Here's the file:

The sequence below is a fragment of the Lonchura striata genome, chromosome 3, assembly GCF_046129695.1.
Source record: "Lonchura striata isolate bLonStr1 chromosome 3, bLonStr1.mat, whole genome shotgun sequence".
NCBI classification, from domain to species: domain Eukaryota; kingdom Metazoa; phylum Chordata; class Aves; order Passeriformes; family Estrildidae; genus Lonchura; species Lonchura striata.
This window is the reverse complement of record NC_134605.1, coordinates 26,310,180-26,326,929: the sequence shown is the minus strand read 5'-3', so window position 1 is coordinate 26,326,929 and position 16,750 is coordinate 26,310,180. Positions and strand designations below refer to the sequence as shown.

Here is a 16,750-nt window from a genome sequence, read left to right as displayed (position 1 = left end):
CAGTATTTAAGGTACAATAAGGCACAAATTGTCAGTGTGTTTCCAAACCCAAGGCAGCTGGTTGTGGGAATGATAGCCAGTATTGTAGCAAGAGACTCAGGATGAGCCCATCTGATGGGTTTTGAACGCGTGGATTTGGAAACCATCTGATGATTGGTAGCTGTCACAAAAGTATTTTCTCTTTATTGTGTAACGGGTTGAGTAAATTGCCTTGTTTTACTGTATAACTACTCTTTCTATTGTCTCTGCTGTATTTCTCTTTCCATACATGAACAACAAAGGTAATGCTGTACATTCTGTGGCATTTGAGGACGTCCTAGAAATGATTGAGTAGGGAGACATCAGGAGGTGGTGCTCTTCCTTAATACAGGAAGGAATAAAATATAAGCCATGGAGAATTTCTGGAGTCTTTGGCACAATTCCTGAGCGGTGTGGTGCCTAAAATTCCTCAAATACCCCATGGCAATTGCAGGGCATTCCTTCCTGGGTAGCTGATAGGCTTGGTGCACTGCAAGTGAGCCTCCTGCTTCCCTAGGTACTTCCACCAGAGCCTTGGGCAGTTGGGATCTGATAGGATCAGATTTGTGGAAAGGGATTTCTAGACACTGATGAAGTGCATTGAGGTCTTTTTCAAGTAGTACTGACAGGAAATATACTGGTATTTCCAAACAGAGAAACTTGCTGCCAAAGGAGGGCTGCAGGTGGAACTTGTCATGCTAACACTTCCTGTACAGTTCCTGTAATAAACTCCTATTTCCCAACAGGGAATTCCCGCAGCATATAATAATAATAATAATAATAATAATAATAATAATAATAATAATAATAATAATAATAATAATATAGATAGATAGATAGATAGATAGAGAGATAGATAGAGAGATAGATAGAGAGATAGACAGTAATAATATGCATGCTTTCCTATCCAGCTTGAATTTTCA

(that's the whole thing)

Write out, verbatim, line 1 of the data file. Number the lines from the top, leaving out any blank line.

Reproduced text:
The sequence below is a fragment of the Lonchura striata genome, chromosome 3, assembly GCF_046129695.1.